According to the latest minutes, Fed officials said they feel that the economy is ready for higher rates, maybe as early as June. Interest rates have been expected to go up anytime now for years, but they have largely ignored these predictions and are still hovering close to their long-term lows. But if the Fed raises rates and finally starts pushing them higher over the next few months, the buyback activity is bound to decline as debt issued for that purpose becomes more expensive.

The double blow of a less accommodating central bank and fewer corporate buybacks could be felt across the US stock market unless profits stage a recovery. Both are linked: higher rates hamper profits, while lower rates help them recover sooner. Analysts remain optimistic that profits will climb quickly in upcoming quarters regardless, judging by their forward earnings projections. Time will tell if they are right.

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Fast-growing wages may lead to higher rates

banker_558Last Friday, as on the first Friday of every month, we had the latest job report. The news is that employment is as strong and tight as it has been in years. So one would expect that wages should be going through the roof, right?

Wrong – observers have complained that wages are barely going up, and by that standard the economic recovery is weak. But this might not be true. Recent research suggests that wages are stronger than they look. If so, the Federal Reserve may have the justification they need to raise rates faster and more extensively than what the market currently assumes.

By many measures, the job market is on fire. Seven years of uninterrupted improvement after the remarkably disastrous 2008 have resulted in an almost complete recovery.

Consider the following: The non-farm payrolls number, a traditional measure of employment, has stabilized at well above 200,000 new jobs per month – higher than before the Great Recession. Initial unemployment insurance claims are fewer now than before the crisis. The unemployment rate is at 4.9%, a level consistent with full employment, and the U-6 unemployment rate, a broad measure that includes discouraged and part-time workers, is almost at pre-crisis levels. Fifteen million private sector jobs were created since the beginning of 2010, and currently they are at 122 million – the highest level ever. There are a million more job openings than at the previous 2007 peak, and workers are quitting their jobs at the fastest pace since then, which usually means that workers find it easy to get a new, better-paying job.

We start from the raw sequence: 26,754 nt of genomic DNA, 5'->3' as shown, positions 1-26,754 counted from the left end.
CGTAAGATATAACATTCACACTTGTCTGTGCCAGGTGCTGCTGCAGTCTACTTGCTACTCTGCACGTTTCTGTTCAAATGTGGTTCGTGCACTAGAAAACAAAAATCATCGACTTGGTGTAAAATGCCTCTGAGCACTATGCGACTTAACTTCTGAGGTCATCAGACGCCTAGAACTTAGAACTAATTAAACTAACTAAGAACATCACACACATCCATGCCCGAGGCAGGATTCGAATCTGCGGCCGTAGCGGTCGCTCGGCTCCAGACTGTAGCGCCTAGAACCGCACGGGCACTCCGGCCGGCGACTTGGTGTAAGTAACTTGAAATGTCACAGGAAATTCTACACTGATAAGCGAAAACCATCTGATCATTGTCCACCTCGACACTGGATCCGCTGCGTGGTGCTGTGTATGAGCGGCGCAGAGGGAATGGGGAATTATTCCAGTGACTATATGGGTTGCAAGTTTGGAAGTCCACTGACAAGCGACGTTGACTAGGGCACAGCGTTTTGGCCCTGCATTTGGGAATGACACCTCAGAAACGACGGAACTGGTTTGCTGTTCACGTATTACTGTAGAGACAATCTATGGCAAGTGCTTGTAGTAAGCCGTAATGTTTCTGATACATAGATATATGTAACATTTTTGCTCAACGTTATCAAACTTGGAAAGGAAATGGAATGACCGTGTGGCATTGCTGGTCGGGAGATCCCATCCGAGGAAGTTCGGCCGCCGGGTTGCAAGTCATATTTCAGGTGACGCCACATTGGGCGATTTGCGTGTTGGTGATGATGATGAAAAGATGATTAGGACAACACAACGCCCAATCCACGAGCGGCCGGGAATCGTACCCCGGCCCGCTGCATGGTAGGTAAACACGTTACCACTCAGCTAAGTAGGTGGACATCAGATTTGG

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In any other time, an economist looking at this data would conclude that workers can dictate their pay – an undesirable environment of accelerating wage inflation.

But this does not seem to be happening: An average of common measures of wage growth – average hourly earnings, the employment cost index, median weekly earnings, and so on – is currently running at around 2%, higher than the very weak 1.5% growth of much of the post-recession period, but well below the 3%-plus average of the last thirty years.